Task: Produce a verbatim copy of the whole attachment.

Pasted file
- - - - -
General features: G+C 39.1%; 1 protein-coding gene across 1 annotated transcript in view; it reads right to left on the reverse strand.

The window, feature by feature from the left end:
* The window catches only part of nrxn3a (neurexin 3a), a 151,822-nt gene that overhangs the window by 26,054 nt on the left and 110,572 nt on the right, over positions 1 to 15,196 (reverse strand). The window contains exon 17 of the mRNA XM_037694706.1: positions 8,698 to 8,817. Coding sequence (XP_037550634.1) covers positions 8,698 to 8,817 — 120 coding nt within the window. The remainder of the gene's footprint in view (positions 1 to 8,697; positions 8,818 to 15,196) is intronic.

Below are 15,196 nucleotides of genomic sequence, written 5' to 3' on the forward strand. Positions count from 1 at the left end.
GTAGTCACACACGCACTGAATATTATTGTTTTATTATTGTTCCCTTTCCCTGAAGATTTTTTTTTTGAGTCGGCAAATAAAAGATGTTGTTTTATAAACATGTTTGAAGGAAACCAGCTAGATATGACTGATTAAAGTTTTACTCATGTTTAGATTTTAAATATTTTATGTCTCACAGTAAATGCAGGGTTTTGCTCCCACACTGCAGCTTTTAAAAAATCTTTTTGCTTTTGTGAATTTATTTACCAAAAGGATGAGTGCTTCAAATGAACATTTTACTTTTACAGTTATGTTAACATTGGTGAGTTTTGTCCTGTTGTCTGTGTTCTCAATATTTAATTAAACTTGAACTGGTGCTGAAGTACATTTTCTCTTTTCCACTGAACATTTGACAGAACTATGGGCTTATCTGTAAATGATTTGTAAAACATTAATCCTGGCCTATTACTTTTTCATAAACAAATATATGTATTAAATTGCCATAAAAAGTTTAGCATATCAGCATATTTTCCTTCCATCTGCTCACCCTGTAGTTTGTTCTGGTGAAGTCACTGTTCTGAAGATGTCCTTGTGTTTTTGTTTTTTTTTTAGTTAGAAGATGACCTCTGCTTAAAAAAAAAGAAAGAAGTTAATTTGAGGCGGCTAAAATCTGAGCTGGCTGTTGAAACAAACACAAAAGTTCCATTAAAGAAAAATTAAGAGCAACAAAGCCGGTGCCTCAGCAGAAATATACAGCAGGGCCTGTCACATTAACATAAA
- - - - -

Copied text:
General features: G+C 39.1%; 1 protein-coding gene across 1 annotated transcript in view; it reads right to left on the reverse strand.

The window, feature by feature from the left end:
* The window catches only part of nrxn3a (neurexin 3a), a 151,822-nt gene that overhangs the window by 26,054 nt on the left and 110,572 nt on the right, over positions 1 to 15,196 (reverse strand). The window contains exon 17 of the mRNA XM_037694706.1: positions 8,698 to 8,817. Coding sequence (XP_037550634.1) covers positions 8,698 to 8,817 — 120 coding nt within the window. The remainder of the gene's footprint in view (positions 1 to 8,697; positions 8,818 to 15,196) is intronic.

Below are 15,196 nucleotides of genomic sequence, written 5' to 3' on the forward strand. Positions count from 1 at the left end.
GTAGTCACACACGCACTGAATATTATTGTTTTATTATTGTTCCCTTTCCCTGAAGATTTTTTTTTTGAGTCGGCAAATAAAAGATGTTGTTTTATAAACATGTTTGAAGGAAACCAGCTAGATATGACTGATTAAAGTTTTACTCATGTTTAGATTTTAAATATTTTATGTCTCACAGTAAATGCAGGGTTTTGCTCCCACACTGCAGCTTTTAAAAAATCTTTTTGCTTTTGTGAATTTATTTACCAAAAGGATGAGTGCTTCAAATGAACATTTTACTTTTACAGTTATGTTAACATTGGTGAGTTTTGTCCTGTTGTCTGTGTTCTCAATATTTAATTAAACTTGAACTGGTGCTGAAGTACATTTTCTCTTTTCCACTGAACATTTGACAGAACTATGGGCTTATCTGTAAATGATTTGTAAAACATTAATCCTGGCCTATTACTTTTTCATAAACAAATATATGTATTAAATTGCCATAAAAAGTTTAGCATATCAGCATATTTTCCTTCCATCTGCTCACCCTGTAGTTTGTTCTGGTGAAGTCACTGTTCTGAAGATGTCCTTGTGTTTTTGTTTTTTTTTTAGTTAGAAGATGACCTCTGCTTAAAAAAAAAGAAAGAAGTTAATTTGAGGCGGCTAAAATCTGAGCTGGCTGTTGAAACAAACACAAAAGTTCCATTAAAGAAAAATTAAGAGCAACAAAGCCGGTGCCTCAGCAGAAATATACAGCAGGGCCTGTCACATTAACATAAA